Greater Seattle Is Among the Elite Tech Cities Propelling the Nation’s Office-Leasing Market

City ranks among the top five metros in the U.S. in a study of tech-driven office leasing in 2018
Updated: Wed, 03/27/2019 - 14:21
 
 
  • City ranks among the top five metros in the U.S. in a study of tech-driven office leasing in 2018

With growth powered by a flood of venture capital, the nation’s technology sector is hungry for office space, which is reflected in the surge in tech-sector leasing last year, with Seattle among the metro areas leading the charge.

That’s good news, so long as the economy keeps humming and the venture capital dollars keep flowing. However, the figures for Seattle and other leading tech cities also demonstrate just how much the health of their office real estate markets are dependent on the continued vitality of the tech sector.

The Seattle area ranked fourth in the nation in a measure of cities that accounted for the largest share of U.S. tech-related office leasing in 2018. Tech leasing in the metro area accounted for 7.2 percent of all tech leasing nationwide, according to a just-released study by commercial real estate services company Cushman & Wakefield. Ahead of Seattle on that measure were Silicon Valley, at 19.3 percent; greater San Francisco, at 16.9 percent; and Manhattan, at 8.9 percent.

And, in a related ranking of cities based on the share of tech leasing within a city in 2018, the Seattle area ranked fifth, with 46.8 percent of all office leasing related to tech companies. Ahead of Seattle were Silicon Valley, at 78.1 percent; Salt Lake City, 66.4 percent; greater San Francisco, 60.9 percent; and Boston, 47.7 percent.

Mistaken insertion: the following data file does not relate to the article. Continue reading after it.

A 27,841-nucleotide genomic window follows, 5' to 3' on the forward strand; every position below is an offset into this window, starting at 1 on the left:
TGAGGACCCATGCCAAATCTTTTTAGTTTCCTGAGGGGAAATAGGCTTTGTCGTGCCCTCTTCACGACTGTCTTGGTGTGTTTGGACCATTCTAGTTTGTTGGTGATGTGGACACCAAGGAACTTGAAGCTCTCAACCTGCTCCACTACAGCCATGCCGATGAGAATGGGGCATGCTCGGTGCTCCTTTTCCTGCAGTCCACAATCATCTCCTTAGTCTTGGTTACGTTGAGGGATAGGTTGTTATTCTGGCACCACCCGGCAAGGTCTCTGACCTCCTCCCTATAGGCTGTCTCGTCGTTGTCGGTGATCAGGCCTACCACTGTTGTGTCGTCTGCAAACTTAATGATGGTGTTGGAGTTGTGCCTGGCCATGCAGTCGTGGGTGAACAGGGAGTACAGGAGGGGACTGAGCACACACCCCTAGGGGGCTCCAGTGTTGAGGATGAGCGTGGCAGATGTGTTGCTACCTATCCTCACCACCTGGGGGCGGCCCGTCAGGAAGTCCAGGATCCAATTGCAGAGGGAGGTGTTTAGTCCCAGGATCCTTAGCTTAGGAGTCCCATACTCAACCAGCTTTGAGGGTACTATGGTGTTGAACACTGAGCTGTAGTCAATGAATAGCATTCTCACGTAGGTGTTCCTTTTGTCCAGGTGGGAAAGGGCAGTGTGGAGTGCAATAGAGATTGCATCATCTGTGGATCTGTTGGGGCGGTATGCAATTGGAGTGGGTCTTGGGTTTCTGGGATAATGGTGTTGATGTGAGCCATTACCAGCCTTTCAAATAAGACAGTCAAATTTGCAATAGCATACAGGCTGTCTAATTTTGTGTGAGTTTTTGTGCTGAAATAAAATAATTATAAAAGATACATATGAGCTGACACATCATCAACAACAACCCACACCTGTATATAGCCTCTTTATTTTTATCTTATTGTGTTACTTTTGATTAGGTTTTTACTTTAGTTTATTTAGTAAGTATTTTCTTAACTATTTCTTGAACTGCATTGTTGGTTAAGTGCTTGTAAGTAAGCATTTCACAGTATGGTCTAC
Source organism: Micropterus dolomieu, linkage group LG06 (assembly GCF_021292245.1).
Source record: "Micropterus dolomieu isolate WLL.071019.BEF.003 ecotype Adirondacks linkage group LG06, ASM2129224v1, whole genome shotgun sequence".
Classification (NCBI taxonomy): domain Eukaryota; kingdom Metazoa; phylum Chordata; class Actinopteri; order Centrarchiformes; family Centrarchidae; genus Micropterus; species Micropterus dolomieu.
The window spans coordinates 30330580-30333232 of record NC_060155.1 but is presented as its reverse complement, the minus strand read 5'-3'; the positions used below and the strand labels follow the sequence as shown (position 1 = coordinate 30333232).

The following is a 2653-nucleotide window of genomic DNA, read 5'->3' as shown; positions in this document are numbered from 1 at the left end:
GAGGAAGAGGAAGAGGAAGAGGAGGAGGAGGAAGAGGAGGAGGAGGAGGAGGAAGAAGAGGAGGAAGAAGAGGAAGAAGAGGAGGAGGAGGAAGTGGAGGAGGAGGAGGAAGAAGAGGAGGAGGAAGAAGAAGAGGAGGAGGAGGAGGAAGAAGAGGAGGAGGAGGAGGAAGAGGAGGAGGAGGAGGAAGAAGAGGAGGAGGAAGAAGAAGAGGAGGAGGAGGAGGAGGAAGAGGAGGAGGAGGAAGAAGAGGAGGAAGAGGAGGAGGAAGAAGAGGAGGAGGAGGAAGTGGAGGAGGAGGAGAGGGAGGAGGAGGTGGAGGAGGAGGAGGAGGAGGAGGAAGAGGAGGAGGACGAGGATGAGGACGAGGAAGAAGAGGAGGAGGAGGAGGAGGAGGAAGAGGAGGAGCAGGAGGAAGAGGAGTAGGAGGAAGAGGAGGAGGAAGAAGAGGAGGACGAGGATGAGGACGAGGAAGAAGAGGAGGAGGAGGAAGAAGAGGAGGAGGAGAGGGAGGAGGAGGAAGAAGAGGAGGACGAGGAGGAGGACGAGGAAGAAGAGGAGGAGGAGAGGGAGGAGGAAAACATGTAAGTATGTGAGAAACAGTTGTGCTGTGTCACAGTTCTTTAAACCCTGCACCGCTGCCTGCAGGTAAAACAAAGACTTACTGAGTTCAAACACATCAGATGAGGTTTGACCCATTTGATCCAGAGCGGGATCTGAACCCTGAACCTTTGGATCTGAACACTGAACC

For the purposes of the study, the tech sector is defined broadly and includes 46 individual industries, ranging from cloud computing, to cybersecurity, to transportation-related technology. The tech sector leasing the most space in 2018, according to the study, was life sciences, accounting for nearly 20 percent of total tech leasing nationwide, followed by data processing, hosting and related services (such as cloud computing) at 15 percent.

The study also notes that the oversized presence of the tech industry in the nation’s office-leasing market is, in no small measure, powered by a surge in venture capital. Last year, VC investments in the tech sector nearly doubled over 2017, to $131 billion, up from $72 billion. The flood of capital cemented the tech industry’s status as the largest lessor of office space in the country in 2018, representing 26.7 percent of the 311.9 million square feet of new leases signed across the 86 markets tracked by Cushman & Wakefield.

“While still centered in the key tech hubs that have been the core tech cities in the U.S. for the past two decades, the [tech] sector is also expanding as new technologies and new industries emerge,” the Cushman & Wakefield study concludes.

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